Animal research has shown that vitamin B9 may be capable of:
- Improving spatial memory in rats17
Clinical studies have focused on such nootropic effects of vitamin B9 as enhancing mood and improving cognitive function.
In this investigation utilizing self-administered diet history questionnaires, 517 Japanese participants were assessed for prevalences in depressive symptoms in association with dietary intake of certain vitamins and minerals, including vitamin B9. Vitamin B9 demonstrated a significant inverse relationship with depressive symptoms in men but not in women.
- The study concluded that “higher dietary intake of folate was associated with a lower prevalence of depressive symptoms in Japanese men but not women.”18
In this randomized, placebo-controlled investigation, 299 men over the age of 75 years were given either a placebo or a multivitamin stack containing 2 mg of vitamin B9 every day for 2 years. The results showed that 84.3% of men in the multivitamin group compared to 79.1% of men in the placebo group were free of clinically depressive symptoms.
- The study concluded that “treatment with B(12), folic acid, and B(6) is no better than placebo at reducing the severity of depressive symptoms or the incidence of clinically significant depression.”19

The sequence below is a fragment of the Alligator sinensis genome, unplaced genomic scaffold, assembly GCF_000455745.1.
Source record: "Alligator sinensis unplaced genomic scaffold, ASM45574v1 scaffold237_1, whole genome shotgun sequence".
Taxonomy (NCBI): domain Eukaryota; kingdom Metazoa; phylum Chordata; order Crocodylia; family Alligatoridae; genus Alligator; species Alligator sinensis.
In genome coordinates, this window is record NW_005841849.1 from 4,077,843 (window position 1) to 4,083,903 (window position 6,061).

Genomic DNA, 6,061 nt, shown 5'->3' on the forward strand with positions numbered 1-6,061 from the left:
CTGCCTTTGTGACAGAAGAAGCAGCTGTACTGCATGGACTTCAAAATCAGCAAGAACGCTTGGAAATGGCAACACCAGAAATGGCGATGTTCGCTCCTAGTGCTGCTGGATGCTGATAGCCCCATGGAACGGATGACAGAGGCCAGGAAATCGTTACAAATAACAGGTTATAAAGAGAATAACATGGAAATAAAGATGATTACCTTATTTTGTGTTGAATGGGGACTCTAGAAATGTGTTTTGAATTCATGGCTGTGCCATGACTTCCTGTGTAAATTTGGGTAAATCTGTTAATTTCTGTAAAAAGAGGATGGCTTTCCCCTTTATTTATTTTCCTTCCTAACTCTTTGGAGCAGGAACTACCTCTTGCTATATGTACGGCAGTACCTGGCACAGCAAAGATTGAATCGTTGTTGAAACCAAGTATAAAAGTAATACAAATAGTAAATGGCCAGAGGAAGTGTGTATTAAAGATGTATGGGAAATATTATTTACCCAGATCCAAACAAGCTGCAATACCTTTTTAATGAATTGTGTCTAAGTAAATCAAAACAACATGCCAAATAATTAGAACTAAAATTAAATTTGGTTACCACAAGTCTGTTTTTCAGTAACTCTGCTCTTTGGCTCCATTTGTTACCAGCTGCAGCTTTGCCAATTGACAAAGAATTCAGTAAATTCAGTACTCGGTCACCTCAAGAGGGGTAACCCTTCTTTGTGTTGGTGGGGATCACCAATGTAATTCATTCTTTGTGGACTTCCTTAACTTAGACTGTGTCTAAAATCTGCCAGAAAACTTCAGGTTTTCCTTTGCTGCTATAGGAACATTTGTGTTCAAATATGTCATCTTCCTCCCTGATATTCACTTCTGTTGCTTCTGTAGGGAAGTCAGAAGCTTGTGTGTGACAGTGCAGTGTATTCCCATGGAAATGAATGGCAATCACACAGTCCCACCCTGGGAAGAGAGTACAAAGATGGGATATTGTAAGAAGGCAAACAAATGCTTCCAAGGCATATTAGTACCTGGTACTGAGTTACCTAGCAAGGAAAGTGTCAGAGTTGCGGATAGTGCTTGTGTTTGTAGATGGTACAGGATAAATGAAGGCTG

This comprehensive research overview reviews clinical studies that have examined the correlation between vitamin B9 and depression. The reviewers found that, while vitamin B9 has demonstrated a potential role in improving depression, not enough evidence supports using it as a treatment for depression yet.
- The study concluded that “there is not enough data to justify prescription of folic acid as an aid in patients with severe or chronic depression or mood disorders.”20
In this double-blind, placebo-controlled investigation, 51 patients with epilepsy were given either a placebo or 15 mg of vitamin B9 every day for more than 1 year. No significant changes in behavior, personality, frequency of seizures, and most cognitive functions were noted between the groups beside increased cognition in a few isolated cases.
- The study concluded that “folic acid has little or no effect on fit frequency, speed of thought and action, personality, or behavior, except in isolated cases.”21
In this placebo-controlled investigation, patients with epilepsy being treated with phenytoin and carbamazepine were given either a placebo or 5 mg of vitamin B9 every day for 6 months. The vitamin B9 group demonstrated improvements in verbal memory compared to the placebo.
- The study concluded that “treatment with folic acid is safe and without side effects, it improved the cognitive function in patients with epilepsy.”22
In this randomized, double-blind, placebo-controlled investigation, 818 participants were given either a placebo or 800 µg of vitamin B9 every day for 3 years. Significant improvements were found in memory, information processing speed or focus, and sensorimotor speed in the vitamin B9 group compared to that of the placebo.
- The study concluded that “folic acid supplementation for 3 years significantly improved domains of cognitive function that tend to decline with age.”23